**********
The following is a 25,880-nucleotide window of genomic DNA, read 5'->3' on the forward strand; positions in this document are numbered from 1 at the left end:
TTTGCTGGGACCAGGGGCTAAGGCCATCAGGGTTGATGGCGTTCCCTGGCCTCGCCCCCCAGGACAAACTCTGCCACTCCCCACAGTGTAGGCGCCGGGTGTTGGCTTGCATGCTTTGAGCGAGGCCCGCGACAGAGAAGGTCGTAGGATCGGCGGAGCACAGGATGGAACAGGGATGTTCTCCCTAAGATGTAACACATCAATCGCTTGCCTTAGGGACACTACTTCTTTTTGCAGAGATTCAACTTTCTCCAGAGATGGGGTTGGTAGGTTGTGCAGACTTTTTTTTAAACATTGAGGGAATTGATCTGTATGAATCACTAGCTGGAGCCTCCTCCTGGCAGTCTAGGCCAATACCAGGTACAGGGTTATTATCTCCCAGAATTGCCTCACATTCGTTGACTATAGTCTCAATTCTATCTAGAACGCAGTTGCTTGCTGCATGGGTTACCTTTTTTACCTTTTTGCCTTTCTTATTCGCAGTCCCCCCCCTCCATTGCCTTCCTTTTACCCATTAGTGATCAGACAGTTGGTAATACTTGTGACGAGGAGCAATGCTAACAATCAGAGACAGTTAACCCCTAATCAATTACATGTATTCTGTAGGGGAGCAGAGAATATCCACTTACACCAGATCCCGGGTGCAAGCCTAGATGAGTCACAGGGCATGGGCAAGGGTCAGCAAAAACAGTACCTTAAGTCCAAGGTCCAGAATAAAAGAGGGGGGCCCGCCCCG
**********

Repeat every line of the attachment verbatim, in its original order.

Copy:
The following is a 25,880-nucleotide window of genomic DNA, read 5'->3' on the forward strand; positions in this document are numbered from 1 at the left end:
TTTGCTGGGACCAGGGGCTAAGGCCATCAGGGTTGATGGCGTTCCCTGGCCTCGCCCCCCAGGACAAACTCTGCCACTCCCCACAGTGTAGGCGCCGGGTGTTGGCTTGCATGCTTTGAGCGAGGCCCGCGACAGAGAAGGTCGTAGGATCGGCGGAGCACAGGATGGAACAGGGATGTTCTCCCTAAGATGTAACACATCAATCGCTTGCCTTAGGGACACTACTTCTTTTTGCAGAGATTCAACTTTCTCCAGAGATGGGGTTGGTAGGTTGTGCAGACTTTTTTTTAAACATTGAGGGAATTGATCTGTATGAATCACTAGCTGGAGCCTCCTCCTGGCAGTCTAGGCCAATACCAGGTACAGGGTTATTATCTCCCAGAATTGCCTCACATTCGTTGACTATAGTCTCAATTCTATCTAGAACGCAGTTGCTTGCTGCATGGGTTACCTTTTTTACCTTTTTGCCTTTCTTATTCGCAGTCCCCCCCCTCCATTGCCTTCCTTTTACCCATTAGTGATCAGACAGTTGGTAATACTTGTGACGAGGAGCAATGCTAACAATCAGAGACAGTTAACCCCTAATCAATTACATGTATTCTGTAGGGGAGCAGAGAATATCCACTTACACCAGATCCCGGGTGCAAGCCTAGATGAGTCACAGGGCATGGGCAAGGGTCAGCAAAAACAGTACCTTAAGTCCAAGGTCCAGAATAAAAGAGGGGGGCCCGCCCCG